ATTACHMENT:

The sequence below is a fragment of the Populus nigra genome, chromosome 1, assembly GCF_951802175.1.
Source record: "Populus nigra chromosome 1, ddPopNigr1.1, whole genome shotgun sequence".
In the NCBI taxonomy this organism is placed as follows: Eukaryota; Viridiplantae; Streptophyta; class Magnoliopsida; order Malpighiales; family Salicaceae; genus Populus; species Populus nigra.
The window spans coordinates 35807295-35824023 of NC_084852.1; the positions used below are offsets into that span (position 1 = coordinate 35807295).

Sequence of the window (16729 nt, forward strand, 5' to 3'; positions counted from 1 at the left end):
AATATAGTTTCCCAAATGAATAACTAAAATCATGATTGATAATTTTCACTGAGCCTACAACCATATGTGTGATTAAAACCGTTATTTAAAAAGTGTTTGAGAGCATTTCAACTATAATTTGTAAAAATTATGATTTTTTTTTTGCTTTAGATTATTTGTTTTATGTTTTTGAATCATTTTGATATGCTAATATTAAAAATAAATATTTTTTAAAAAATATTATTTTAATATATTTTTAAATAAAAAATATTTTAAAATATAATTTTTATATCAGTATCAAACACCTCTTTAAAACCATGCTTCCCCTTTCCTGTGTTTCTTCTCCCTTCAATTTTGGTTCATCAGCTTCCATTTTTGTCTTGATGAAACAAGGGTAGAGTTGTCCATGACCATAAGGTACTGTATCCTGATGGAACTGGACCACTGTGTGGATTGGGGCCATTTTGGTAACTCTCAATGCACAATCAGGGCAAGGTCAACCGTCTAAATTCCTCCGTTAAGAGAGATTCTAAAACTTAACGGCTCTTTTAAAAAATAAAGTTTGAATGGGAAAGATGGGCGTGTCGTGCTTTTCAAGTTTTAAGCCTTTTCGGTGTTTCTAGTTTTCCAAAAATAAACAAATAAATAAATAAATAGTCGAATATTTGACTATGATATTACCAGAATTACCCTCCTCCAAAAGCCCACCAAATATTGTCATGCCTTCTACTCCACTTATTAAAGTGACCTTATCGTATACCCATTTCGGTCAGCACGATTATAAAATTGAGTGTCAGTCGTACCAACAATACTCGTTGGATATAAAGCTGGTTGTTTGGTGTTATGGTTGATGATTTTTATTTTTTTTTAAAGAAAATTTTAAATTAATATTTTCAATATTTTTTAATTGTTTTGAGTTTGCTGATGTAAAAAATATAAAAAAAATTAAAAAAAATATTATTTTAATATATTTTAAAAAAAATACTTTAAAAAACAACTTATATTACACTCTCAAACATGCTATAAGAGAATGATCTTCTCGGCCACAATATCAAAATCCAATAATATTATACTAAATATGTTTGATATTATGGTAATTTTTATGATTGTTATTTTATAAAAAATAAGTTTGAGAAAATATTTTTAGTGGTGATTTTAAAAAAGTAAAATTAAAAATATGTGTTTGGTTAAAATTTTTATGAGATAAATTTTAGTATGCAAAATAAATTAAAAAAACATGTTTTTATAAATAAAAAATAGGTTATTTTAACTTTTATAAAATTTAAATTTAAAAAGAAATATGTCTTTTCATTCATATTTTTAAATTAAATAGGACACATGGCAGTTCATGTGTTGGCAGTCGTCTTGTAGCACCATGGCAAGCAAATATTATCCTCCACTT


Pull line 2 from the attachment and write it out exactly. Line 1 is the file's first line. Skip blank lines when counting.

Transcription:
Source record: "Populus nigra chromosome 1, ddPopNigr1.1, whole genome shotgun sequence".